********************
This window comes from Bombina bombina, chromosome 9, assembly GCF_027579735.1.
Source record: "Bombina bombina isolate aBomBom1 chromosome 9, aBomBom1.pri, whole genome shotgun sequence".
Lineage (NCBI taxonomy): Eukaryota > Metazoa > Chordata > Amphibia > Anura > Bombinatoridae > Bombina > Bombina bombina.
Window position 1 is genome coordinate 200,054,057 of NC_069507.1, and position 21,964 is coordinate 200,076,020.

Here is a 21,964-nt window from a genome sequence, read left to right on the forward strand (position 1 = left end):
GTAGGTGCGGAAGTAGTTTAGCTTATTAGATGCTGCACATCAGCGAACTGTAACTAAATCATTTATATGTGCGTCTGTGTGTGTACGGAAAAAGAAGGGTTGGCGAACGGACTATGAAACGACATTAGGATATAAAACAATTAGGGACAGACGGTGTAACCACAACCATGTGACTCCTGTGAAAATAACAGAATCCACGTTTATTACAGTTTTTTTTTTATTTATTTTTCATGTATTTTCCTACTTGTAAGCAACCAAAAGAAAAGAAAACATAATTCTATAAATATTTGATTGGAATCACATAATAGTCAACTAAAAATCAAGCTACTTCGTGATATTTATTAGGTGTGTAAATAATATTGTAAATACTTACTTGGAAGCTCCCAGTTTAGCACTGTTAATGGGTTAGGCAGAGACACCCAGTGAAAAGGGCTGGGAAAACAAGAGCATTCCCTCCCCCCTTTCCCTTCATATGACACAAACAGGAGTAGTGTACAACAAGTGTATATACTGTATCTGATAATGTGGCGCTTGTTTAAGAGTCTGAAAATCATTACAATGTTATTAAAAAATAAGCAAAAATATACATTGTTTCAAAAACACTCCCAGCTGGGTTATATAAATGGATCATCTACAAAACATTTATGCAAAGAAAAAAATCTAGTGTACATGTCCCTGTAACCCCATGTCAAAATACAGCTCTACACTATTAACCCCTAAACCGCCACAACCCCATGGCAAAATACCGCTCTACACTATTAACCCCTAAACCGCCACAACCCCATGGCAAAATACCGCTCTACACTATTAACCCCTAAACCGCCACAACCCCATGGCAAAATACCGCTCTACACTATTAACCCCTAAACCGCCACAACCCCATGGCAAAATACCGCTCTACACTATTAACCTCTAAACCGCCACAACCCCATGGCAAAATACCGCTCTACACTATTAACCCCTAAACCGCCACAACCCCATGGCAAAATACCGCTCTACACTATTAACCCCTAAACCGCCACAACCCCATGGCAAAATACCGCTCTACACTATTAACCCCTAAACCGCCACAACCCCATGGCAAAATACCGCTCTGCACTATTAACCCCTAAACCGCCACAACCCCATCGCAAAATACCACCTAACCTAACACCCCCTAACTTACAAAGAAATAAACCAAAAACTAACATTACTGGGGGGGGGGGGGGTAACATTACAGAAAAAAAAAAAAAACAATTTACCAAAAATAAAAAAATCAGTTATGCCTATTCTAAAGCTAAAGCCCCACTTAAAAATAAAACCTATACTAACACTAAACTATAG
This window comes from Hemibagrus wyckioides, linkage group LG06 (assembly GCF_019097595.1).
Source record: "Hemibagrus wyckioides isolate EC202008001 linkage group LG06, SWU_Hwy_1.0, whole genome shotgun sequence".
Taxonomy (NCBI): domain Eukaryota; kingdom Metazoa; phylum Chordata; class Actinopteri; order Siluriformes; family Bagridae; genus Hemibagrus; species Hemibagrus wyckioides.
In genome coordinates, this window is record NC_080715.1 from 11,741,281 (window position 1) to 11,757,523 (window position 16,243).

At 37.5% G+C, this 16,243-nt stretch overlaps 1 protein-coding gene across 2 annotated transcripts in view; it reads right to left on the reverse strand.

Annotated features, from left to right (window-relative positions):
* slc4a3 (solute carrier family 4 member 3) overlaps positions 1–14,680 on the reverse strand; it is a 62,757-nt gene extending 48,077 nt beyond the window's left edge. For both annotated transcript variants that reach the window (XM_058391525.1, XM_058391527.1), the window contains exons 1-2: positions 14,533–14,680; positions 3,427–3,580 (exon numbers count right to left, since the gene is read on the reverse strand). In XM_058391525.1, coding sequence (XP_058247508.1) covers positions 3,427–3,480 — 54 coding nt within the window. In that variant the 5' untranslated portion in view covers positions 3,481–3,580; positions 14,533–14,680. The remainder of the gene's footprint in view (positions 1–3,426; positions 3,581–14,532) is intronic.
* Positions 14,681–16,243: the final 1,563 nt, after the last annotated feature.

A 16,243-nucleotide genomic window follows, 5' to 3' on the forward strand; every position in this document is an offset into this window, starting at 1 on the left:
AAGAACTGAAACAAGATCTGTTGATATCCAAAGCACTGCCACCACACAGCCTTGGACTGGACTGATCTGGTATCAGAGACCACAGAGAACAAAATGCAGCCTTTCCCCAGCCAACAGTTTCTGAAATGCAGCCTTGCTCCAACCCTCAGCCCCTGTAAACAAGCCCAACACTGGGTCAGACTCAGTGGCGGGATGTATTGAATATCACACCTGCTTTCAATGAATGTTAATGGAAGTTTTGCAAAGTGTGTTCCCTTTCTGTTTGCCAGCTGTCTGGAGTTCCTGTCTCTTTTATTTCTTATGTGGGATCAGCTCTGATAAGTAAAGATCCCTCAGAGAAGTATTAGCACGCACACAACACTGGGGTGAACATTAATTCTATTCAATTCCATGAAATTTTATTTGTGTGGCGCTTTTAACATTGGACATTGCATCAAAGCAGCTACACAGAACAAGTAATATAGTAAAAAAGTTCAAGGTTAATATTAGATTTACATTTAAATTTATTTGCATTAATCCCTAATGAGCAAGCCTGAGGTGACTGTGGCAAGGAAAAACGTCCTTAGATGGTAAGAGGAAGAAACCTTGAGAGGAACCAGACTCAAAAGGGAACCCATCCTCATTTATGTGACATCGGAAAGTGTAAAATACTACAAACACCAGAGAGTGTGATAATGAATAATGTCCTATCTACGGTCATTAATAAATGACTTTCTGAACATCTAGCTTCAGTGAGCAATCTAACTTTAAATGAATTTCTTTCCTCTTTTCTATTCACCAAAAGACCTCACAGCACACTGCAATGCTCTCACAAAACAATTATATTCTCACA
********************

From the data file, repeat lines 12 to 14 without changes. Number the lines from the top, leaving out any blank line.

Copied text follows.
Annotated features, from left to right (window-relative positions):
* slc4a3 (solute carrier family 4 member 3) overlaps positions 1–14,680 on the reverse strand; it is a 62,757-nt gene extending 48,077 nt beyond the window's left edge. For both annotated transcript variants that reach the window (XM_058391525.1, XM_058391527.1), the window contains exons 1-2: positions 14,533–14,680; positions 3,427–3,580 (exon numbers count right to left, since the gene is read on the reverse strand). In XM_058391525.1, coding sequence (XP_058247508.1) covers positions 3,427–3,480 — 54 coding nt within the window. In that variant the 5' untranslated portion in view covers positions 3,481–3,580; positions 14,533–14,680. The remainder of the gene's footprint in view (positions 1–3,426; positions 3,581–14,532) is intronic.
* Positions 14,681–16,243: the final 1,563 nt, after the last annotated feature.